Monday, November 24, 2008


I love Thanksgiving. I love making chocolate cream pies, having family over to dinner, and even getting up before the sun the day after and running from store to store. But sometimes in all the celebrating I forget about that first Thanksgiving.

In doing research for one of my books, I had a refresher course in American history and learned a few more interesting tidbits. Take for instance Jamestown. Everyone has heard the story of John Smith and Pocahontas, but what is fact and what is fiction?

The fact is King James I of England wanted to stake a claim in the new world. He’d heard about the fortunes Spain had found and he wanted a piece of it as well. He commissioned the London Company to set up a colony in America, find the Lost Colony of Roanoke, and send whatever treasures they found back to England.

Merchant adventurers who wanted to make money of their own advertised for people to find their fortunes in the new world. Life was tough in England with overcrowding and high taxes. One hundred and fifty-one people signed up all hopeful for a fresh start. They would be sadly disappointed.

Crossing the Atlantic over forty-six of them died. Though they were happy when they first arrived, they soon found that finding fresh water was a challenge and the swamps were infested with malaria carrying mosquitoes. By the end of the first year two-thirds of them had died. One of the survivors was John Smith.

The Jamestown Colony

He was elected governor of Jamestown, explored the area and came into contact with the Powhatan Indians. Many believe he was held captive by the Indians and saved from death by Pocahontas. But there are several historians who disagree with that account.

Pocahontas: The Truth – VOA Story

As with Pocahontas much has been written of the Pilgrims journey. But did you know their story actually began long before they settled in America? In 1606 the Church of England was the only religion allowed to be practiced there. A group of people decided they didn’t want to be part of that religion and became known as the Separatists. They fled north to the Netherlands and settled in Leiden. However, they were not happy. They couldn’t find work, there were rumors of war with Spain, and their children were picking up Dutch habits that the Separatist parents didn’t like. So, once again, they were searching for a place to live. America seemed the perfect solution to their problem, except they didn’t have the money to go.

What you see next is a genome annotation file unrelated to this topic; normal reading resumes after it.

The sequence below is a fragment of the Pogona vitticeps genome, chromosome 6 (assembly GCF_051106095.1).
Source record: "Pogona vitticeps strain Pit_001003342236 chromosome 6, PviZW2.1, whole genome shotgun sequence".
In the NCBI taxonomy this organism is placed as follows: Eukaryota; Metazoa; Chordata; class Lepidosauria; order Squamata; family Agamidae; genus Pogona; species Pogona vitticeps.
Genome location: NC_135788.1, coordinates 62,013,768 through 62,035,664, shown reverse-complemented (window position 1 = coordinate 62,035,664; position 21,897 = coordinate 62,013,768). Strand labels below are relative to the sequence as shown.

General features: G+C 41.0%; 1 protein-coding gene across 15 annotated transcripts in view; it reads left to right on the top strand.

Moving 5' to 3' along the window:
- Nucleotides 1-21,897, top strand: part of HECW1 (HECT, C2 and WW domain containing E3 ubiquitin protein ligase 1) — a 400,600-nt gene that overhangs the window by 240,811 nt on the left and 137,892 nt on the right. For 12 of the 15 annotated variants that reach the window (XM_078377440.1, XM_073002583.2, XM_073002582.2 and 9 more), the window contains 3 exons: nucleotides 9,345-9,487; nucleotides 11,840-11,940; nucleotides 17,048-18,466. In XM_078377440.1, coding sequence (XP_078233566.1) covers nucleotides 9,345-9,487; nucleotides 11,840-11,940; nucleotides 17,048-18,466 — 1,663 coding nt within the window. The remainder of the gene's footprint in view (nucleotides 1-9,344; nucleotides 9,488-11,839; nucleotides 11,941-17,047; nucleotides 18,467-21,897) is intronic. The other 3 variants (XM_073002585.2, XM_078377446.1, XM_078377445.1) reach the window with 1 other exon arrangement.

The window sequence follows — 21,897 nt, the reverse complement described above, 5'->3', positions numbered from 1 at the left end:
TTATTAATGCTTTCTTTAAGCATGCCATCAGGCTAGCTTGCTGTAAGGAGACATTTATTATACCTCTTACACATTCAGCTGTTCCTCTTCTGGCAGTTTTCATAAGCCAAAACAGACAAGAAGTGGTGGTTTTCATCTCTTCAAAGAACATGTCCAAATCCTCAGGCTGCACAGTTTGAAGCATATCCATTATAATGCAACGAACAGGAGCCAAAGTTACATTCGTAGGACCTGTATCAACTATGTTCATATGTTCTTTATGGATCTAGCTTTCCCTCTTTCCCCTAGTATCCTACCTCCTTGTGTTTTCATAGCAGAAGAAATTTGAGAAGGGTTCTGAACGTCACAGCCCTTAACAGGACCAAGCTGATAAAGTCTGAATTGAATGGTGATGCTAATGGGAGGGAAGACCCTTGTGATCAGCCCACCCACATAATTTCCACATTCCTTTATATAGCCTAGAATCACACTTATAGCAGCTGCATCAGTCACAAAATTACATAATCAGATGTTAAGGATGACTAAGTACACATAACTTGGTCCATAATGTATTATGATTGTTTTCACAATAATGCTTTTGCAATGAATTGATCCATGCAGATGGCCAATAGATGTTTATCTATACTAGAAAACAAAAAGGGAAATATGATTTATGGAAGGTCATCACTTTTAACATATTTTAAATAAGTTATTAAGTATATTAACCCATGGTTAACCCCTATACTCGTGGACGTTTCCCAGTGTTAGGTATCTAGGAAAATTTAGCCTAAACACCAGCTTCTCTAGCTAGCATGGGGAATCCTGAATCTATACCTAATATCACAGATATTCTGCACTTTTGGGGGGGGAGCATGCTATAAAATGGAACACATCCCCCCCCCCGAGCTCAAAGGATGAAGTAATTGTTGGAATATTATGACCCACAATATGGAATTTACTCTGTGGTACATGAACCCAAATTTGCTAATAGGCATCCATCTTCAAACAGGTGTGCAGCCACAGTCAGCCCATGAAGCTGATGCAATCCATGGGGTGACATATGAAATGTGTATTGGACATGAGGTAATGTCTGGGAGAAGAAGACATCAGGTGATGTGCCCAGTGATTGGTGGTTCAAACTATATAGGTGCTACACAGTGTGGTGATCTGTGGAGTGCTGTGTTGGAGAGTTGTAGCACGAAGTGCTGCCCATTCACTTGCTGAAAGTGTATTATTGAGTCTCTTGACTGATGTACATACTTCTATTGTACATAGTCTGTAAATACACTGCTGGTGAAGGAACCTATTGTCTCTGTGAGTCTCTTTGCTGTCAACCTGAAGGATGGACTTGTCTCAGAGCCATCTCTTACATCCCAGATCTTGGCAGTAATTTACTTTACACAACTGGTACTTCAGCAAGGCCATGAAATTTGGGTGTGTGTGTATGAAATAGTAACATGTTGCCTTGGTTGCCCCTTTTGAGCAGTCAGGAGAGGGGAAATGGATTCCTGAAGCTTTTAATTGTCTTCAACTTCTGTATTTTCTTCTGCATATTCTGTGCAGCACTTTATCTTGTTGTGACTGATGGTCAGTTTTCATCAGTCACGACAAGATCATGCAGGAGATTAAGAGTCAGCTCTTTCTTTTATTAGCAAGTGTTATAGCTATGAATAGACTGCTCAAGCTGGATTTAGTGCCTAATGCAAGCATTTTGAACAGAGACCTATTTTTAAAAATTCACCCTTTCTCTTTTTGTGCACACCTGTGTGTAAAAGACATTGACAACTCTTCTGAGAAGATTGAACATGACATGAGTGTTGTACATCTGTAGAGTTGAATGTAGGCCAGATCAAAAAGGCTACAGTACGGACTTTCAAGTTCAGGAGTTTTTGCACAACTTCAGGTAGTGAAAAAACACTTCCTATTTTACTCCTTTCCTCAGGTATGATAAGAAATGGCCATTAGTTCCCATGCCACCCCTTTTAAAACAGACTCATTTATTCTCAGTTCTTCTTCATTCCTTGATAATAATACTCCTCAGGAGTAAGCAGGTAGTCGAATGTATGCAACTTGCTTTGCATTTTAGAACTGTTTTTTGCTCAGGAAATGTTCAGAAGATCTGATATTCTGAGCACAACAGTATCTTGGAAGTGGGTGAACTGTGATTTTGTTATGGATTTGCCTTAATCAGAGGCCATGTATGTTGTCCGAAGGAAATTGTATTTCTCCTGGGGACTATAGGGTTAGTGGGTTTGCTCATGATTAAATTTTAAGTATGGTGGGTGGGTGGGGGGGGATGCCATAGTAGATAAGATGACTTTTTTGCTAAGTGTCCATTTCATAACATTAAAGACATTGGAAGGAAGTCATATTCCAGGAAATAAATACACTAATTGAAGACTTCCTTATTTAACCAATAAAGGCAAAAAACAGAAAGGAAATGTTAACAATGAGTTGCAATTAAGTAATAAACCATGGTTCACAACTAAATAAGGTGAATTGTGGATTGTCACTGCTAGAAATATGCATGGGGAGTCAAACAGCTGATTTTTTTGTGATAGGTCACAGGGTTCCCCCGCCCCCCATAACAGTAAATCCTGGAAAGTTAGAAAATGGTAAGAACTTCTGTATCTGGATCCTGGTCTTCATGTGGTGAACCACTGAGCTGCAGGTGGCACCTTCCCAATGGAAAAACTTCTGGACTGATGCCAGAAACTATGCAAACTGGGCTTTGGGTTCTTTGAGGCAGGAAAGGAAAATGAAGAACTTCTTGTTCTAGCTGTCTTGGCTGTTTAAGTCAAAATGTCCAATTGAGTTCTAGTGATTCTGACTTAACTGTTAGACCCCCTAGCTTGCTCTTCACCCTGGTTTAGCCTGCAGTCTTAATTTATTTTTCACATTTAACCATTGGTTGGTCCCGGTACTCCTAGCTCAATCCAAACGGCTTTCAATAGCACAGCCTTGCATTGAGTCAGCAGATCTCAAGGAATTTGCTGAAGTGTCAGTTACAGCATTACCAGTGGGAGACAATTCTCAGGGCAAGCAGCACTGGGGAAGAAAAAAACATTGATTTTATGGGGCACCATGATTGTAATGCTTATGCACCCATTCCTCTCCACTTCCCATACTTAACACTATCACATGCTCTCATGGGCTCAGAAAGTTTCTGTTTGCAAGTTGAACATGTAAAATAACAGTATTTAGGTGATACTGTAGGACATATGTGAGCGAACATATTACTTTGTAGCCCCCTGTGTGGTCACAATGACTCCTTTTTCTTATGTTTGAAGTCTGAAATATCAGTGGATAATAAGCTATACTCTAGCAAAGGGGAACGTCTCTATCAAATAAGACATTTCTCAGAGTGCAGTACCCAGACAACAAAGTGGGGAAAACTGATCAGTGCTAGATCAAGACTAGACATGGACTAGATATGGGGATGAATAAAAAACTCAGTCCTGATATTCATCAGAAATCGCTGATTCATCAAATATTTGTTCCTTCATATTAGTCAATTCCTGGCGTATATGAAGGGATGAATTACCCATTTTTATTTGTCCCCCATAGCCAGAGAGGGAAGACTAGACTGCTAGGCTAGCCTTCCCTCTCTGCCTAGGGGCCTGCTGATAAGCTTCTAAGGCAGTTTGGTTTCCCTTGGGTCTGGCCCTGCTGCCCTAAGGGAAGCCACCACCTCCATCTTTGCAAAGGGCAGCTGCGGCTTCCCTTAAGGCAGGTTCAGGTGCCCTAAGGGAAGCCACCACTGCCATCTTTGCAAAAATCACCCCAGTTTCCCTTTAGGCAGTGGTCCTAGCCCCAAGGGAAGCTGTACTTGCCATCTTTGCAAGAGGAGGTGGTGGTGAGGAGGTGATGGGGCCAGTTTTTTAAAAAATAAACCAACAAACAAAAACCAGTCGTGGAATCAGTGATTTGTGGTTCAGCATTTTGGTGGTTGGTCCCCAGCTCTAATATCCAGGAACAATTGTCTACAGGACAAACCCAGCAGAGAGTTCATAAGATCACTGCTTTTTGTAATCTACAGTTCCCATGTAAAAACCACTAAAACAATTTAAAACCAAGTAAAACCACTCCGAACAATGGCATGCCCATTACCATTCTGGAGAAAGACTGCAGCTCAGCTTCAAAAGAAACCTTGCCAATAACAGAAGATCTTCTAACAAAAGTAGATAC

Banning together, the Separatists formed their own company and convinced merchant investors to pay them to go to the new world and in exchange the Separatists company would send the merchants in England valuable goods for seven years.

Also sailing with the Separatists were people they called Strangers. They were not searching for religious freedom, but wanted a new life.

These groups boarded two ships: the Speedwell and the Mayflower and started their journey, but it wasn’t too long when they found out that the Speedwell was taking on water. They were forced to go to Plymouth England. From there one hundred and two passengers boarded the Mayflower and set sail. Their journey would take sixty-six days.

History Channel Presents: Desperate Crossings 5 mins.

Here’s an informative website about the pilgrims adventure and that first Thanksgiving so many years ago.

The Thanksgiving Feast

FYI: Thanksgiving was not a national holiday until November 26, 1863 when President Abraham Lincoln proclaimed that the fourth Thursday in November would be set aside for celebration.

So while the first settlers who came to the new world probably did not know what chocolate cream pie taste like nor why crazy people get up before the sun the day after to run from store to store, I do think they enjoyed getting together with loved ones and being grateful for their blessings.